A system with walls that prevent all transfers is said to be isolated. This is an idealized conception, because in practice some transfer is always possible, for example by gravitational forces. It is an axiom of thermodynamics that an isolated system eventually reaches internal thermodynamic equilibrium, when its state no longer changes with time.

The walls of a closed system allow transfer of energy as heat and as work, but not of matter, between it and its surroundings. The walls of an open system allow transfer both of matter and of energy.[15][16][17][18][19][20][21] This scheme of definition of terms is not uniformly used, though it is convenient for some purposes. In particular, some writers use 'closed system' where 'isolated system' is here used.[22][23]

Anything that passes across the boundary and effects a change in the contents of the system must be accounted for in an appropriate balance equation. The volume can be the region surrounding a single atom resonating energy, such as Max Planck defined in 1900; it can be a body of steam or air in a steam engine, such as Sadi Carnot defined in 1824. It could also be just one nuclide (i.e. a system of quarks) as hypothesized in quantum thermodynamics.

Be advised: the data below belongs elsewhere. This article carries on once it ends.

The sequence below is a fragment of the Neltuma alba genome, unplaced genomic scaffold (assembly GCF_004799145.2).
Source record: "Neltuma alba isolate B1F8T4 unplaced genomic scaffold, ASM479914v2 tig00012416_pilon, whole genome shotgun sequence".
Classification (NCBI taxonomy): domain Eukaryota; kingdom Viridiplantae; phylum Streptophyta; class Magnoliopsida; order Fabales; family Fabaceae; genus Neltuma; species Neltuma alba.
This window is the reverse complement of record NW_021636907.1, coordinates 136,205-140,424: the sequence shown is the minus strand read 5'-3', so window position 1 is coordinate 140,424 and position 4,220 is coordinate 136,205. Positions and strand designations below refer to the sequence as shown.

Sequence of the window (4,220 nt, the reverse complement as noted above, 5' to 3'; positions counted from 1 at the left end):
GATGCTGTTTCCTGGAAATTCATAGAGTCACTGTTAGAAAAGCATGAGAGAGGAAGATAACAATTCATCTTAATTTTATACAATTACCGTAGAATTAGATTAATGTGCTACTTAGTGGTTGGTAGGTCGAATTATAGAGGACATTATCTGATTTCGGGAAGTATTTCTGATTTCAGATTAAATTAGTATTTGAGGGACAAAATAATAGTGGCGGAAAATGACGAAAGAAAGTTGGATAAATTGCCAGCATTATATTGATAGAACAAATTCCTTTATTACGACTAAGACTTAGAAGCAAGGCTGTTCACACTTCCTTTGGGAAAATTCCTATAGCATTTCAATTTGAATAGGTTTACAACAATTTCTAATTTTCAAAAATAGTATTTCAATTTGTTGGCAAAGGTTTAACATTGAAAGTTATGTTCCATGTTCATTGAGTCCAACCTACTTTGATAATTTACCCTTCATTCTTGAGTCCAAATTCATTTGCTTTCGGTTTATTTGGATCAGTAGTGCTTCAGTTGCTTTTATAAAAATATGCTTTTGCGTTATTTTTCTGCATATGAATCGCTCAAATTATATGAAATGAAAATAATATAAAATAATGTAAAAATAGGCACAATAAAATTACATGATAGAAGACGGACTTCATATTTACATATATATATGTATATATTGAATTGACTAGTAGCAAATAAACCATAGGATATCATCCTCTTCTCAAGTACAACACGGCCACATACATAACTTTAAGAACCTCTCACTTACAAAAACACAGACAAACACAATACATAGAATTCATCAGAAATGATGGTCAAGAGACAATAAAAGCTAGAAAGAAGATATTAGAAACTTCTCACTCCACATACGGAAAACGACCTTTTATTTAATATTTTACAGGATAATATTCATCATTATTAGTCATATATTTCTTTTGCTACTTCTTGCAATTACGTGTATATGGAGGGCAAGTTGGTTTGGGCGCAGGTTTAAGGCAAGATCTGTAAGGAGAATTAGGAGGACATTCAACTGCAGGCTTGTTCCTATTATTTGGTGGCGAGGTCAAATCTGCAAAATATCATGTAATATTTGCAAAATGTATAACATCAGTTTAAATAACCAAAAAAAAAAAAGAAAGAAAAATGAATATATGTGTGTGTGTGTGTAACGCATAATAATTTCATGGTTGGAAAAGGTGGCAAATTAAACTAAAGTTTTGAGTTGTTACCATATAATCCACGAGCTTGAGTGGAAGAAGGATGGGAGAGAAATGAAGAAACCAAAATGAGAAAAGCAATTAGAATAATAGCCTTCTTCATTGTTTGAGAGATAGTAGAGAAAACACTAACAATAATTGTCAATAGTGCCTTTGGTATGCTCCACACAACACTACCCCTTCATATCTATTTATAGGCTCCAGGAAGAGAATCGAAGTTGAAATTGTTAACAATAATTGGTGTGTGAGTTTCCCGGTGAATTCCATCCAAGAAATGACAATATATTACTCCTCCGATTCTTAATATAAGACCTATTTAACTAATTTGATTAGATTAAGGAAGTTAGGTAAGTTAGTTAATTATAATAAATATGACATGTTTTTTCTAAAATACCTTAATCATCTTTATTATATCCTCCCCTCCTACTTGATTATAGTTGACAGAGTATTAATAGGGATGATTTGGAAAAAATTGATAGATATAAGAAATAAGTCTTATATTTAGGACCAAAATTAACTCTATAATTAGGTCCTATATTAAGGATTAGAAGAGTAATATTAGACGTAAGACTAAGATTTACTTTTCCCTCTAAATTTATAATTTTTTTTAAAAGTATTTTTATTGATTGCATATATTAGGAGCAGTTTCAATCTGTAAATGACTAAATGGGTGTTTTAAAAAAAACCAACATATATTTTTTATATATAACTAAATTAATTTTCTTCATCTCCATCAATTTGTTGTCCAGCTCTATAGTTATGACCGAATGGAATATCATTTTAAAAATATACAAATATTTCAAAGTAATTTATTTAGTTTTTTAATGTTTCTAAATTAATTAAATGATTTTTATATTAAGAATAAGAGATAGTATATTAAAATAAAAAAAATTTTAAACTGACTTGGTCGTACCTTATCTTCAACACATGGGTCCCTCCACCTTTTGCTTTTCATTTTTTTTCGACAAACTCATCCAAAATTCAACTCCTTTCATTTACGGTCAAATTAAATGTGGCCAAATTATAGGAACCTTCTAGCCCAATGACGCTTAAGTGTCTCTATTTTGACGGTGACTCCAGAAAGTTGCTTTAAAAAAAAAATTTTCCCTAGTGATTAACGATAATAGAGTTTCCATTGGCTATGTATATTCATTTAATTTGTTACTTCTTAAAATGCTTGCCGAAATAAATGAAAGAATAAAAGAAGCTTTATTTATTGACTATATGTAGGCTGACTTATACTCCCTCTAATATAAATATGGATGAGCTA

See also: Environment (systems)

The system is the part of the universe being studied, while the surroundings is the remainder of the universe that lies outside the boundaries of the system. It is also known as the environment or the reservoir. Depending on the type of system, it may interact with the system by exchanging mass, energy (including heat and work), momentum, electric charge, or other conserved properties. The environment is ignored in the analysis of the system, except in regards to these interactions.